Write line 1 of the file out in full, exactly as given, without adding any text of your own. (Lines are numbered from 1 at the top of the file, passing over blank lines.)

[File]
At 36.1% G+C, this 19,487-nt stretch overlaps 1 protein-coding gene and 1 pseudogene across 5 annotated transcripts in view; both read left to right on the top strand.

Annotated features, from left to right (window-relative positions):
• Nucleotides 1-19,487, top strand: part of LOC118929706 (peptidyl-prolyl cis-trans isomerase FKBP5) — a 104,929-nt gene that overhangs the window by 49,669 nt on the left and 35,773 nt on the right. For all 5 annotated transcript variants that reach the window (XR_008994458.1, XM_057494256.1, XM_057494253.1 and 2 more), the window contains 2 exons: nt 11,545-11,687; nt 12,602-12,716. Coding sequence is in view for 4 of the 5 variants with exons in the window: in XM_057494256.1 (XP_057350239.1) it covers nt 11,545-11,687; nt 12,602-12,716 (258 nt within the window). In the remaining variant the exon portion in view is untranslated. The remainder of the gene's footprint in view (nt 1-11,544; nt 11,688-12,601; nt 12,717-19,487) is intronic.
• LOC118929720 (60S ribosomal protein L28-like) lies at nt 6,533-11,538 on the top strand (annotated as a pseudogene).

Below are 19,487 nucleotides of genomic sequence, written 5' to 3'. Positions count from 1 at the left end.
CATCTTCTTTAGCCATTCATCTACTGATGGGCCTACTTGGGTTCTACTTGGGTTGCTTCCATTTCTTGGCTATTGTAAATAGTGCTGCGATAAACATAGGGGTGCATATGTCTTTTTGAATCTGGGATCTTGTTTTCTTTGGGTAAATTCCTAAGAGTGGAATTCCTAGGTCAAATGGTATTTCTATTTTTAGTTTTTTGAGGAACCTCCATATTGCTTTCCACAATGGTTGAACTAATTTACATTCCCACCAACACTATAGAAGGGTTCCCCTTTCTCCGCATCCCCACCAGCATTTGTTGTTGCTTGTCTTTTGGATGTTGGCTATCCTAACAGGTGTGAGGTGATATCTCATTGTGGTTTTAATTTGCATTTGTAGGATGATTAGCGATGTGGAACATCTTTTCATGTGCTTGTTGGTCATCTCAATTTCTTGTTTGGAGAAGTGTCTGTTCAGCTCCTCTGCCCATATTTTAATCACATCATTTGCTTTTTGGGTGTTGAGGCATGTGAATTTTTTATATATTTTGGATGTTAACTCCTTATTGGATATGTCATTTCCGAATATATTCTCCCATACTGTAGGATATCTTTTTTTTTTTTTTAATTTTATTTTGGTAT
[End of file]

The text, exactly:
At 36.1% G+C, this 19,487-nt stretch overlaps 1 protein-coding gene and 1 pseudogene across 5 annotated transcripts in view; both read left to right on the top strand.